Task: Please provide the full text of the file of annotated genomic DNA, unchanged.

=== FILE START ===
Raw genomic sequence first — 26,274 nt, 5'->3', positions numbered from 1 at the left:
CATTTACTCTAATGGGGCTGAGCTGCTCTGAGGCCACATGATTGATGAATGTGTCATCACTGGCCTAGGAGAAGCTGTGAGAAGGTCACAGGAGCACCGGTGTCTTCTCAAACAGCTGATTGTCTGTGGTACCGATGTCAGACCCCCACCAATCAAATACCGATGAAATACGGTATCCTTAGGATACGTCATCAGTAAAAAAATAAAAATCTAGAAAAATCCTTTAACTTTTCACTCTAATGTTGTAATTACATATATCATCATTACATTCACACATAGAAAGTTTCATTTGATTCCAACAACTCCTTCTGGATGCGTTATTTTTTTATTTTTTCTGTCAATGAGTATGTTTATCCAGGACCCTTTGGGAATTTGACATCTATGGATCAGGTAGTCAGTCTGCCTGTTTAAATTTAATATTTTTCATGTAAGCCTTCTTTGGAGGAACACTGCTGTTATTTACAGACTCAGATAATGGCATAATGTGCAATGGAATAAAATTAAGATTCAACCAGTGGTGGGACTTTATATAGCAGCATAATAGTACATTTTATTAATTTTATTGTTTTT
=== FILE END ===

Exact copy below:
Raw genomic sequence first — 26,274 nt, 5'->3', positions numbered from 1 at the left:
CATTTACTCTAATGGGGCTGAGCTGCTCTGAGGCCACATGATTGATGAATGTGTCATCACTGGCCTAGGAGAAGCTGTGAGAAGGTCACAGGAGCACCGGTGTCTTCTCAAACAGCTGATTGTCTGTGGTACCGATGTCAGACCCCCACCAATCAAATACCGATGAAATACGGTATCCTTAGGATACGTCATCAGTAAAAAAATAAAAATCTAGAAAAATCCTTTAACTTTTCACTCTAATGTTGTAATTACATATATCATCATTACATTCACACATAGAAAGTTTCATTTGATTCCAACAACTCCTTCTGGATGCGTTATTTTTTTATTTTTTCTGTCAATGAGTATGTTTATCCAGGACCCTTTGGGAATTTGACATCTATGGATCAGGTAGTCAGTCTGCCTGTTTAAATTTAATATTTTTCATGTAAGCCTTCTTTGGAGGAACACTGCTGTTATTTACAGACTCAGATAATGGCATAATGTGCAATGGAATAAAATTAAGATTCAACCAGTGGTGGGACTTTATATAGCAGCATAATAGTACATTTTATTAATTTTATTGTTTTT